Can You Cultivate Passion?

2009 July 21
by Kate O'Neill

Doctor N. Jump #1
Creative Commons License photo credit: TheeErin

Take a stroll through most corporate offices these days, and the attitudes you’ll often encounter are anxiety and skepticism, whether camouflaged or blatantly on display. With all the layoffs going on around us and friends and family out of work, it is difficult for many people to work up even a modest enthusiasm for their work, let alone passion.

Yet for businesses to succeed in a tight economy, they need dedicated, passionate people. How can a leader instill passion?

John Baldoni addressed this question in an article on the other day called How to Make People Passionate About Their Work. Some of the suggestions were:

Focus on the positive. Passion in leaders can be palpable; you know in an instant that the executive cares about the company. In my experience, those senior leaders who stroll through the halls with a nod or good word to say to all are those executives who get things done. And it is because they are out and about, not cloistered in their offices on mahogany row. Rather, they are meeting with employees and customers, vendors and investors, getting to know issues and concerns. They also use these times to talk up the good things.

Address the negatives. Passionate leaders are not Pollyannas; they know the score, precisely because they spend so much time out of their offices. They see firsthand what is working and what is not, and because they have a relationship with people in all levels of the company, they can more readily mobilize employees to solve problems.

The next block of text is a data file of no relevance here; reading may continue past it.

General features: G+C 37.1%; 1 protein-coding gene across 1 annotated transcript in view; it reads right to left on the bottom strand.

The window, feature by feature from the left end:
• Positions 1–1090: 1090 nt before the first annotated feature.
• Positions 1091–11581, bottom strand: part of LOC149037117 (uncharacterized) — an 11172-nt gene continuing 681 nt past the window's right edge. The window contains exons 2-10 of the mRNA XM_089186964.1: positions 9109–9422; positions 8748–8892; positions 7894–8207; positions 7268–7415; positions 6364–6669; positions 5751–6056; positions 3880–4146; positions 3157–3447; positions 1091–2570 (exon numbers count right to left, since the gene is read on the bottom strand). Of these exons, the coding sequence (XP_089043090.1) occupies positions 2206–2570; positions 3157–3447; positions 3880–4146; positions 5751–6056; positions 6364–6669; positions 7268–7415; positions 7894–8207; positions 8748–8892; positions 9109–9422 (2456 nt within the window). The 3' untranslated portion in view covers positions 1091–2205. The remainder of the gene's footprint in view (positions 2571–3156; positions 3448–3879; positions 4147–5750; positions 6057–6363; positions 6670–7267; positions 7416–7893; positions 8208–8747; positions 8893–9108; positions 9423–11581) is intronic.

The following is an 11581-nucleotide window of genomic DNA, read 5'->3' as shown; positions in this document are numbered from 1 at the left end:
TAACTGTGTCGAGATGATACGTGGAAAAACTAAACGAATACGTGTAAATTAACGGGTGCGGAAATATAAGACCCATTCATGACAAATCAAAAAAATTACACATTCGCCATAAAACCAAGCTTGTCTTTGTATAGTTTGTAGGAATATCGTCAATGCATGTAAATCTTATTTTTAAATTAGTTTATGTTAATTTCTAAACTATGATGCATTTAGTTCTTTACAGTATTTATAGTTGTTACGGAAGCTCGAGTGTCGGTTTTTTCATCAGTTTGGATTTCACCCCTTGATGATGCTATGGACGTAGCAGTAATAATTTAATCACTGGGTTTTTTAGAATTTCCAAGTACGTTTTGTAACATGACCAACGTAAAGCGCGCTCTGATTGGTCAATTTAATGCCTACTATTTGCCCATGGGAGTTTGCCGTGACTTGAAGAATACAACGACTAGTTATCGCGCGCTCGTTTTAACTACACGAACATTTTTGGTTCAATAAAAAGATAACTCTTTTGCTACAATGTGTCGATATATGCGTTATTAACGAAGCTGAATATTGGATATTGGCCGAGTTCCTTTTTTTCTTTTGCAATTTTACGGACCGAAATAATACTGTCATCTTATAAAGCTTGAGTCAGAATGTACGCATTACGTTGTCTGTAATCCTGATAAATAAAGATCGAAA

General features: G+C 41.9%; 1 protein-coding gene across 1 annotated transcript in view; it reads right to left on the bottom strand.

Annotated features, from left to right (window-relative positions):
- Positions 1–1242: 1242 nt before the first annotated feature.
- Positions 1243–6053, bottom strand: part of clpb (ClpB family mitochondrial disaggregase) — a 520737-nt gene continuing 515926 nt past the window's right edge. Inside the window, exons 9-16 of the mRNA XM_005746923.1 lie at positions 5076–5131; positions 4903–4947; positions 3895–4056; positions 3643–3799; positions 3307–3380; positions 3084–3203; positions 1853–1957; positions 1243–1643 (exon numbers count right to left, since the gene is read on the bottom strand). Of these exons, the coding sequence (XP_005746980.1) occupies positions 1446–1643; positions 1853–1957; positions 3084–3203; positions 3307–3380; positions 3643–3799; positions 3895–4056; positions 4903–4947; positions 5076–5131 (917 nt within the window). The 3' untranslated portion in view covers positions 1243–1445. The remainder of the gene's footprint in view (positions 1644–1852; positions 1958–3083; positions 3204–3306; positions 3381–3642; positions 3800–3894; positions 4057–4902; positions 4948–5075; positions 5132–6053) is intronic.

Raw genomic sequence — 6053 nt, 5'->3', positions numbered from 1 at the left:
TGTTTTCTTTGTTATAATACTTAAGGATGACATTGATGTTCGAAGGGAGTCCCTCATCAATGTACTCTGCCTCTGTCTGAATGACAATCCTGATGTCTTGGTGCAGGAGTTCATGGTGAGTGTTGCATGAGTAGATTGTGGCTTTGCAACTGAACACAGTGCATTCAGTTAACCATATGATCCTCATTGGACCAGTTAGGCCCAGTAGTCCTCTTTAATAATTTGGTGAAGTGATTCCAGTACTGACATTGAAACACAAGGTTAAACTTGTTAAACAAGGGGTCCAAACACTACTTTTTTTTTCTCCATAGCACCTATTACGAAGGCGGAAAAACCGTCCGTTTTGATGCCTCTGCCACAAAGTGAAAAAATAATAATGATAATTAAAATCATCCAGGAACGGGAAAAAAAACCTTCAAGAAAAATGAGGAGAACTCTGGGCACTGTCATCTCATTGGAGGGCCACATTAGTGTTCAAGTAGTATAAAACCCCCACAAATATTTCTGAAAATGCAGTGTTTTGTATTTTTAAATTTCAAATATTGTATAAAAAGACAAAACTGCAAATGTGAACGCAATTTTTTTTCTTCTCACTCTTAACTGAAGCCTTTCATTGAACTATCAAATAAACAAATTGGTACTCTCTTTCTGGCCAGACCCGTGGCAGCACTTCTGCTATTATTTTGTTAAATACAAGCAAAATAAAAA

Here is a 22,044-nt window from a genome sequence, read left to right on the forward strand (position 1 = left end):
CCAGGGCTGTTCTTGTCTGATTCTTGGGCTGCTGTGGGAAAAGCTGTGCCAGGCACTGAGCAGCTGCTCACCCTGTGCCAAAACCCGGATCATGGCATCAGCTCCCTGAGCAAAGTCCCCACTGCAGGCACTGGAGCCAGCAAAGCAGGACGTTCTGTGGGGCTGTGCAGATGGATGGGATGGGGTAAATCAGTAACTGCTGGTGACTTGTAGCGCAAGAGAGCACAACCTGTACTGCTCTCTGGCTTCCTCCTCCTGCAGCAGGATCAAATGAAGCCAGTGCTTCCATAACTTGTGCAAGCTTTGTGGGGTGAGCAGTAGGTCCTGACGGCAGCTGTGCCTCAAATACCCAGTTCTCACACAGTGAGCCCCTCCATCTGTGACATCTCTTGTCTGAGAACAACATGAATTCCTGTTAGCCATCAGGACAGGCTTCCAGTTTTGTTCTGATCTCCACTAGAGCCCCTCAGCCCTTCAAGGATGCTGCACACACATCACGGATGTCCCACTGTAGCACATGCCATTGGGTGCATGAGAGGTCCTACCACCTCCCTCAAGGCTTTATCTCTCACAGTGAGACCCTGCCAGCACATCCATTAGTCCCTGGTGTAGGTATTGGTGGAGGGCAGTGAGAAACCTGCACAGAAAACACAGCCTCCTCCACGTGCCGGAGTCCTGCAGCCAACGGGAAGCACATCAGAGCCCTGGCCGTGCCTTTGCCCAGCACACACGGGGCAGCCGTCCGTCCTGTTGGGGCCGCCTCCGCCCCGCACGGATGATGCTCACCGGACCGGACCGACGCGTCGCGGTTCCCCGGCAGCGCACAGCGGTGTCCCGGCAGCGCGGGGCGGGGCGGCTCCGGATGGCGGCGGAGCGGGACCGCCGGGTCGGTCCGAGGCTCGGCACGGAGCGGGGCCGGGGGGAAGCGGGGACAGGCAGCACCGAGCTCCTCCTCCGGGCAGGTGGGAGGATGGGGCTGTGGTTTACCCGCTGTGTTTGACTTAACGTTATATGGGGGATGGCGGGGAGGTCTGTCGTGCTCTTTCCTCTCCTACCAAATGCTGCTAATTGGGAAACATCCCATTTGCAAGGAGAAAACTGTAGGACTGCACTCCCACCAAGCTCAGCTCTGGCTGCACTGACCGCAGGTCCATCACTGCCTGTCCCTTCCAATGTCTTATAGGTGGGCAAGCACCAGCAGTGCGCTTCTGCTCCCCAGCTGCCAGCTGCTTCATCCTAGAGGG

At first blush these suggestions seem at odds. But it is vital to address both the reality of the situation and to foster hope for great outcomes. At the risk of sounding like a Jim Collins groupie, Good to Great addresses this as the “Stockdale Paradox,” citing it as one of the factors that allows great companies to survive difficult times and ultimately triumph.

(Moreover, in the book The Opposable Mind, Roger Martin relates management examples where leaders are able to “hold two conflicting ideas in constructive tension.” This is a skill we need as managers and executives.)

How are you rallying your teams to be passionate about their work? How are you, as an individual, cultivating your own passion? Tell us in the comments.

  • Twitter
  • Facebook
  • Digg
  • Delicious
  • Sphinn
  • StumbleUpon
  • Reddit
  • LinkedIn
  • FriendFeed
  • Squidoo
  • Technorati Favorites
  • Share/Bookmark
No comments yet

Leave a Reply

Note: You can use basic XHTML in your comments. Your email address will never be published.

Subscribe to this comment feed via RSS

SEO Powered by Platinum SEO from Techblissonline